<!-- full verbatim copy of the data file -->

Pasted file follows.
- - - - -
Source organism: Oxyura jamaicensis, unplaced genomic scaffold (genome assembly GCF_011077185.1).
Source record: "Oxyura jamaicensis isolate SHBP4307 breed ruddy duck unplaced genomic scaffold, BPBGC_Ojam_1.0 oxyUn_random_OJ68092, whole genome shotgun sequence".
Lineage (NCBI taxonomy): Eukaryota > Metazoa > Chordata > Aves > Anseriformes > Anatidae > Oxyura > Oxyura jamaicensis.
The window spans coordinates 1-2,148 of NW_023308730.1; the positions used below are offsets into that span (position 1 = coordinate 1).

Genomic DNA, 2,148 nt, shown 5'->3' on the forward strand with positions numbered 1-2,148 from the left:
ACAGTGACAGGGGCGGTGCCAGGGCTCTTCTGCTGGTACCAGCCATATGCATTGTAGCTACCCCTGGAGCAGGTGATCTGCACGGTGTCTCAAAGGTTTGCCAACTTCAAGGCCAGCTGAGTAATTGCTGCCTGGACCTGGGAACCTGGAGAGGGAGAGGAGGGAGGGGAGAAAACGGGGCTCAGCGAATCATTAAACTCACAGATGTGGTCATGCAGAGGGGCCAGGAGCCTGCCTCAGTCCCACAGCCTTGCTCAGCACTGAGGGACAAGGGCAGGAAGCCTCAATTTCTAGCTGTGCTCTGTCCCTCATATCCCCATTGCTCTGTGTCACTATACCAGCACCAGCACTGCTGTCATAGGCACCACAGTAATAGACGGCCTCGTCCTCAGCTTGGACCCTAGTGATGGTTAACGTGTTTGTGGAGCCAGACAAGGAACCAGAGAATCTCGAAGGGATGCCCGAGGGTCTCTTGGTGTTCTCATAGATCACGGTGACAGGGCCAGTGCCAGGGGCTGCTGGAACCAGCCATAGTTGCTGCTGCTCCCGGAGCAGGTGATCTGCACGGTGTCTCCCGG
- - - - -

Source organism: Oxyura jamaicensis, unplaced genomic scaffold (genome assembly GCF_011077185.1).
Source record: "Oxyura jamaicensis isolate SHBP4307 breed ruddy duck unplaced genomic scaffold, BPBGC_Ojam_1.0 oxyUn_random_OJ68092, whole genome shotgun sequence".
Lineage (NCBI taxonomy): Eukaryota > Metazoa > Chordata > Aves > Anseriformes > Anatidae > Oxyura > Oxyura jamaicensis.
The window spans coordinates 1-2,148 of NW_023308730.1; the positions used below are offsets into that span (position 1 = coordinate 1).

Genomic DNA, 2,148 nt, shown 5'->3' on the forward strand with positions numbered 1-2,148 from the left:
ACAGTGACAGGGGCGGTGCCAGGGCTCTTCTGCTGGTACCAGCCATATGCATTGTAGCTACCCCTGGAGCAGGTGATCTGCACGGTGTCTCAAAGGTTTGCCAACTTCAAGGCCAGCTGAGTAATTGCTGCCTGGACCTGGGAACCTGGAGAGGGAGAGGAGGGAGGGGAGAAAACGGGGCTCAGCGAATCATTAAACTCACAGATGTGGTCATGCAGAGGGGCCAGGAGCCTGCCTCAGTCCCACAGCCTTGCTCAGCACTGAGGGACAAGGGCAGGAAGCCTCAATTTCTAGCTGTGCTCTGTCCCTCATATCCCCATTGCTCTGTGTCACTATACCAGCACCAGCACTGCTGTCATAGGCACCACAGTAATAGACGGCCTCGTCCTCAGCTTGGACCCTAGTGATGGTTAACGTGTTTGTGGAGCCAGACAAGGAACCAGAGAATCTCGAAGGGATGCCCGAGGGTCTCTTGGTGTTCTCATAGATCACGGTGACAGGGCCAGTGCCAGGGGCTGCTGGAACCAGCCATAGTTGCTGCTGCTCCCGGAGCAGGTGATCTGCACGGTGTCTCCCGG